Behind the Throne by K.B. Wagers takes a familiar idea, the fish out of water, from a distant part of a galactic empire, and updates it for a 21st century mentality and enlightened point of view. In not all, but many works past, the protagonist would be male, it’d be a patriarchal empire ruled by a King, Emperor, what have you. Women would have at best secondary roles, with even the occasional strong female character having a relatively unexplored interior life, and certainly not a full-on point of view that gives us her real story (I’m looking at you, Princess Leia). A man’s world, where men were real men, women were real women and small furry creatures from Alpha Centauri were real small furry creatures from Alpha Centauri.
Some novels and novelists have tried to buck this sausage fest of space opera in the past. Elizabeth Moon’s Vatta series, for example. Some of Debra Doyle’s and James D. MacDonald’s Mageworld novels feature a strong female protagonist front and center. Even with these exceptions, Space Opera and space adventure have for decades been overwhelmingly a male-dominated and male-catered affair. Luke Skywalker and Han Solo cast long shadows indeed.
In the 21st century, we’ve gotten an increasing number of novels where that traditional frame is challenged and blown up in favor of worlds that are far more egalitarian. Authors like Rhonda Mason (Cloak of War) and Elizabeth Bonesteel (The Cold Between) have helped make those exceptions much more of a rule. Tanya Huff’s novels, with a Mil-SF/Space Opera bent, starting with Valor’s Choice have brought characters like Staff Sergeant Torin Kerr to life. Julie Czerneda’s Clan chronicles feature a raft of strong, enabled female characters with lives and agendas, from Sira on down. Authors like Melinda Snodgrass in novels like The High Ground have criticized and critiqued such patriarchal structures by careful use and subversion of them and their societies. Ann Leckie’s novels are practically a subgenre unto themselves.
Into this mix, enter debut author K.B. Wagers. In Behind the Throne the author dives into this new world feet first. Our protagonist is Hail Bristol. Gun runner, smuggler scum, dangerous with a gun…and as it so happens, a princess on the run from her mother the Empress and the rest of her family. She’s changed her look, her very body in order to disappear and escape a stifling life at court, a pawn or at best a bishop in her mother’s policies and schemes. She’s carved out a life for herself, trying to avoid Imperial Entanglements and live the life she wants.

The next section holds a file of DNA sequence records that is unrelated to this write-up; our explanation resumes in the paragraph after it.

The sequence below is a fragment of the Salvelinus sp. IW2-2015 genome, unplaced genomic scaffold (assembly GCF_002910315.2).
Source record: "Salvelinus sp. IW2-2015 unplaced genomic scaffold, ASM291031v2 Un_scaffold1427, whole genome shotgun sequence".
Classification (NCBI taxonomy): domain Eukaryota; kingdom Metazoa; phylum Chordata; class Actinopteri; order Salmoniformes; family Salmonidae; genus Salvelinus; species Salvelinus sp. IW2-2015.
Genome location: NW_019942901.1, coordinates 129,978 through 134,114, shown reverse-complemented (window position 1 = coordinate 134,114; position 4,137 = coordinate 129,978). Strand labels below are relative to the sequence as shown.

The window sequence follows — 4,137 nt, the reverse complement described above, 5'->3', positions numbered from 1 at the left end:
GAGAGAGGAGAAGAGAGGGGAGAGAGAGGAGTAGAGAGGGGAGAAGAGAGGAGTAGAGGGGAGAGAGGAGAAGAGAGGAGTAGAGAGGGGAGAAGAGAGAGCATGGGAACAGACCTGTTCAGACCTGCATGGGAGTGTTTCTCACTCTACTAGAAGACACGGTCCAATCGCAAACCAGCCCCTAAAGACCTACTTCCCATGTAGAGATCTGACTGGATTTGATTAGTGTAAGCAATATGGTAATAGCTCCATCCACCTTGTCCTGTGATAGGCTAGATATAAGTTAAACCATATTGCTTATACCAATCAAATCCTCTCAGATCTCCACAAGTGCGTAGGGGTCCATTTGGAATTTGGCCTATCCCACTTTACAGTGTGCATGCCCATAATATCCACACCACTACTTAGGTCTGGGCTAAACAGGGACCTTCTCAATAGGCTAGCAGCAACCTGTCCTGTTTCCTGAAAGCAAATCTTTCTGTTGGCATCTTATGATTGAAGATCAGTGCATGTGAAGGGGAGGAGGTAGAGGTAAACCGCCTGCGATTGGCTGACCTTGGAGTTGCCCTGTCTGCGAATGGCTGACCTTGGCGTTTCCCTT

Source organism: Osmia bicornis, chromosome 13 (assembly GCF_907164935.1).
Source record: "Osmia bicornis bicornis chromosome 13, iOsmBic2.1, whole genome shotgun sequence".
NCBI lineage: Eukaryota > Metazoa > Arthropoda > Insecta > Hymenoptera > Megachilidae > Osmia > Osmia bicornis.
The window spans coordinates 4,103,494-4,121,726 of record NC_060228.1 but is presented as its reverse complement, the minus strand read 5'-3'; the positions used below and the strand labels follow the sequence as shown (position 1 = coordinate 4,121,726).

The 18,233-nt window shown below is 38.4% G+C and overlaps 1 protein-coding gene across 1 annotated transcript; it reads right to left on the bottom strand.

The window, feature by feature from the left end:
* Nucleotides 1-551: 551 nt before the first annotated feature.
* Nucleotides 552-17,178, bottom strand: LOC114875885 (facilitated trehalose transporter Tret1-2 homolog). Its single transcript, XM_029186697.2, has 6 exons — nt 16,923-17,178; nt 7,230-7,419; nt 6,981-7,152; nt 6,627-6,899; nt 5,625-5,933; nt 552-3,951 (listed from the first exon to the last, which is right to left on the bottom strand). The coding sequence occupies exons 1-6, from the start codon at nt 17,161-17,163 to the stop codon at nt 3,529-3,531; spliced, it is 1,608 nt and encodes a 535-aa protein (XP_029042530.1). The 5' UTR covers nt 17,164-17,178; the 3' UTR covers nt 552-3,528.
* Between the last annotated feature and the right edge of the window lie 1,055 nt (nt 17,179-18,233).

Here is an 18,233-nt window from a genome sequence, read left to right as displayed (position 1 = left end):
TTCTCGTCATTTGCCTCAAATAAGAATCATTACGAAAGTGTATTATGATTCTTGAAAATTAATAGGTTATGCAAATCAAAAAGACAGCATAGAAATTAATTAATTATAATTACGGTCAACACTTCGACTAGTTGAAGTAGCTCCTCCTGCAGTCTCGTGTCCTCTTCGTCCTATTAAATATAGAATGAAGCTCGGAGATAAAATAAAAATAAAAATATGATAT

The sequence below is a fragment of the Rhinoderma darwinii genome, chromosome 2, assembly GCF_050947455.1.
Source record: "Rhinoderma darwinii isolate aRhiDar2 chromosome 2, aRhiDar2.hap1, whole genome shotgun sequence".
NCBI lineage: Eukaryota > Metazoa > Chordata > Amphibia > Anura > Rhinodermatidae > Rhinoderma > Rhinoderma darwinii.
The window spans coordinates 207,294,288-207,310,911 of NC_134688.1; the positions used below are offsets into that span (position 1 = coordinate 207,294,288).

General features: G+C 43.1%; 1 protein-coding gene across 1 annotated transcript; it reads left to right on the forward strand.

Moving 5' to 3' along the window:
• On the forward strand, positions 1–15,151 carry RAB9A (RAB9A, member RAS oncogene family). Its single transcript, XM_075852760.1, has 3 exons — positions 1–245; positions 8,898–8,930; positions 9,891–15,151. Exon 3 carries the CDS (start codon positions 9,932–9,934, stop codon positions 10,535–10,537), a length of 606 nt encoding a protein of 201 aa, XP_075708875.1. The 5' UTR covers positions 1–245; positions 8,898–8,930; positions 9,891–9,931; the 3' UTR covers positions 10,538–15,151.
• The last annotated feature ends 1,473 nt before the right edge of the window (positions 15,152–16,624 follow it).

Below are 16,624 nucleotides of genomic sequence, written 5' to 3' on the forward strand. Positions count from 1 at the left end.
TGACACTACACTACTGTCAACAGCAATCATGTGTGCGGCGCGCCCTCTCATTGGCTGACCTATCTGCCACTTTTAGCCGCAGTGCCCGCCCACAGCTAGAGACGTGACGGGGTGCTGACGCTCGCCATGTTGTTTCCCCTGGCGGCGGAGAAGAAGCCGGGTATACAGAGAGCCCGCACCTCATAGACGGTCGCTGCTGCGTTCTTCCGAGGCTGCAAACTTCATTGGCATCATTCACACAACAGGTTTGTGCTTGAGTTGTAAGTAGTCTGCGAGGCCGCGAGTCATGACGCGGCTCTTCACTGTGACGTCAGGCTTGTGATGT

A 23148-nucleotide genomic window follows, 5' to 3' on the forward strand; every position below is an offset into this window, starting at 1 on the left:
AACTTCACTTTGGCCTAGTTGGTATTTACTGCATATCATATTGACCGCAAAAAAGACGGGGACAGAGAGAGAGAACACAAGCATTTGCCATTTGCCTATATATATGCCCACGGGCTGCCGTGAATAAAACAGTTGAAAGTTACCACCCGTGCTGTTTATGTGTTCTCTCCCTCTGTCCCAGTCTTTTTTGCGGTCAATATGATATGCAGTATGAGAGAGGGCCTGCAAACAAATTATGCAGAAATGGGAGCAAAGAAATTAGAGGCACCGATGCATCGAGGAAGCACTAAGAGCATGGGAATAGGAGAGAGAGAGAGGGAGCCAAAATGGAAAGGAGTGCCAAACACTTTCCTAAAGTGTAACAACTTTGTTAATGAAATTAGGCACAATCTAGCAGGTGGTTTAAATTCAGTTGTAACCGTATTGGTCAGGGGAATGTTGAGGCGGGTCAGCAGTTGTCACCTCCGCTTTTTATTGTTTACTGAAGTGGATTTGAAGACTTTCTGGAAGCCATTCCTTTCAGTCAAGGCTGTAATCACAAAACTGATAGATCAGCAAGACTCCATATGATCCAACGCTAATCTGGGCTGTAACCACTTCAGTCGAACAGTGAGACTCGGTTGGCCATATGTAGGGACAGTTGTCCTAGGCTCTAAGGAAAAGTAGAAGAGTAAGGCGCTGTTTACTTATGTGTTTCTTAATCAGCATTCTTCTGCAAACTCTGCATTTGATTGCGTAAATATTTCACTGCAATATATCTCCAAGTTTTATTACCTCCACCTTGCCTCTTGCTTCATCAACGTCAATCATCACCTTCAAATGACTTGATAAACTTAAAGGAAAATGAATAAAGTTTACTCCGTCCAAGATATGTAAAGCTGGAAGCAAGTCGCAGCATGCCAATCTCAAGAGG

That all changes when an attempt to kill her is combined with the news that two of her sisters have died in what is most certainly a concerted attack on the Empire. Now, by hook and crook, the gun runner and smuggler IS the Heir to the Empire, and very unwillingly brought back to her Mother’s court. And it is after all that when the real plot of the novel starts to get going. How can a Princess who fled her life readjust to life at Court, with her siblings dead, and threats to the Empire and the Imperial family from within and without?
There are a few strands of excellent material running through the novel, and the author juggles and manipulates them expertly. There’s worldbuilding, character development, and the action beats and page-turning action that all require a lot of juggling to make this come off. Hail’s readjustment to court life, being very much a fish out of water that she thought she had escaped, only to get pulled back in, is a strong thematic and character development line. How does the child of the throne, who ran away to escape that life, have to deal with being thrust into it again? Hail is an intriguing character within and without, with a streak of dark, almost gallows humor. She’s intensely interesting as a character and while reading it I imagined her dealing with the current President of the United States, and just not taking his crap. Because she most certainly wouldn’t.
The worldbuilding is top notch as well. We get to see what the Indranan Empire is like, and the worldbuilding never goes to the “As you know, Bob” sort of explanation. The first person point of view, with a fair chunk of internal thought running, helps marry what Hail knows about the Empire and its customs with what is happening so that the reader gets immersed into the alien culture without being overwhelmed. There are details gross and subtle, lovely touches and broad swathes of detail of just what life is like out here in a relatively far future.
Then, there is the action-packed, page-turning and pulse-pounding action as Hail deals with the fact that her siblings are dead, and her determination to get to the bottom of it. You may suspect that Hail’s life as a gun runner and smuggler make her uniquely suited to getting wrapped up in the action (even if, as now the Heir, she should be nowhere near that action) and you would be right. Even as much as the worldbuilding shines and delighted me, it’s the action and adventure beats where the author’s words positively sparkle. It’s not much of a spoiler to suggest that after her sisters have been killed and Hail returns to the Empire, she herself is also a target for assassins and miscreants. The author manages the breaths and pauses well, before launching yet another “something through the door” at Hail and company yet again. It makes the novel a page-turner that entertained me throughout.
Behind the Throne ends with an off-ramp and the closure of one plot thread and the opening of others. You can get a complete story out of the first novel, but it’s clear that this debut novel is just the beginning of Hail’s story. Book two, After the Crown, is already out, and book three, Beyond the Empire, comes in November 2017. Get on board a spaceship to excellent Space Opera and try Wagers’ debut novel.